Sewing down the Mississippi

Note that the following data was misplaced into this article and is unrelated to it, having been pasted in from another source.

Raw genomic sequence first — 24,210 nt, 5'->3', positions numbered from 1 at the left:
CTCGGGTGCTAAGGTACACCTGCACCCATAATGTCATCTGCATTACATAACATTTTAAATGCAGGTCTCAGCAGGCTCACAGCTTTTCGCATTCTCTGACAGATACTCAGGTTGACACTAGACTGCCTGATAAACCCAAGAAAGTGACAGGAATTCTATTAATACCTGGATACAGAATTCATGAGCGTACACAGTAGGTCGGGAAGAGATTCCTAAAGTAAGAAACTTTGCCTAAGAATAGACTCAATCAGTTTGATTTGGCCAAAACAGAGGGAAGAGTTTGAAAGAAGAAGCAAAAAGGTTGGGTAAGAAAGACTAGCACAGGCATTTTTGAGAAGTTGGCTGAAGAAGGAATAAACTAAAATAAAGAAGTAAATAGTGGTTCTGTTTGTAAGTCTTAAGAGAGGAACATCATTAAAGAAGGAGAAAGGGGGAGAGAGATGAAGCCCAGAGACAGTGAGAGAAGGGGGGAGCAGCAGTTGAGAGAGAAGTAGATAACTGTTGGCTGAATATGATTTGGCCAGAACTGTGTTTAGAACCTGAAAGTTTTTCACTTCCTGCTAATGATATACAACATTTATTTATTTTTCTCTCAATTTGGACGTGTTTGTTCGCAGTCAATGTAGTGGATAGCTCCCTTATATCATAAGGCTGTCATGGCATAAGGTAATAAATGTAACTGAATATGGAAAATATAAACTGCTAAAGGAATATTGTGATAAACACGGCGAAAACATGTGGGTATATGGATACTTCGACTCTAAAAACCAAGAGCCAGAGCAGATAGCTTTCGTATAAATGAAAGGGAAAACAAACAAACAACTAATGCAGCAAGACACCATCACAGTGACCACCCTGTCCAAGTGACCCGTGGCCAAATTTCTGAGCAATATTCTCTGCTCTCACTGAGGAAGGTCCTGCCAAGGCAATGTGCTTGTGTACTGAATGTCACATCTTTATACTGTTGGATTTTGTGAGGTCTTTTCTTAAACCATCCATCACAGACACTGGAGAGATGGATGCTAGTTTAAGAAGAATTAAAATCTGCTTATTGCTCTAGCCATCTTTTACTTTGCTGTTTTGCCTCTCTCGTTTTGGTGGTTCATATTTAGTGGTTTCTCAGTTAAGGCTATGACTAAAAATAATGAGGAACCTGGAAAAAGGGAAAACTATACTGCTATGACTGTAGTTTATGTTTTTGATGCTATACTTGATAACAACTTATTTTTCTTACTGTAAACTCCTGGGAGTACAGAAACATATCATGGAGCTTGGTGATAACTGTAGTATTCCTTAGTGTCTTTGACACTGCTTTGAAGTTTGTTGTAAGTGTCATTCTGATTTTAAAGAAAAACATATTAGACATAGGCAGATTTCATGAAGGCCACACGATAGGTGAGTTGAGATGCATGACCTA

Jen Bervin will sew the Mississippi on your ceiling, if your ceiling is big enough. I saw Bervin present on her “Mississippi” project. “Mississippi” is a panoramic scale model of the river that divides east and west in the United States. The scale is one inch to one mile, and the length of the river and gulf measures 230 curvilinear feet. The river is installed on the ceiling; it shows the riverbed mapped from the geocentric perspective, from inside the earth's interior looking up at the riverbed. It is composed of silver sequins; light shifts over the surface of them as you move through the space. The sequins are made of foil stamped on cloth, a rare variety of vintage French sequin that comes strung in clusters. They vary in circumference — some are quite tiny. They are sewn onto a very simple layer of paper, mull, and tyvek. The lower Mississippi, or meander belt, was completed at The Josef and Anni Albers Foundation in August 2009. “During that time,” Bervin writes, “I found that it took me exactly the same amount of time to sew the length of river in sequins that it would have taken me to walk the same section of the river.” She also says: “You know the bulk of that was sewn listening to PennSound files.” Jen Bervin has done a number of projects, including the sewing of Emily Dickinson’s fascicles.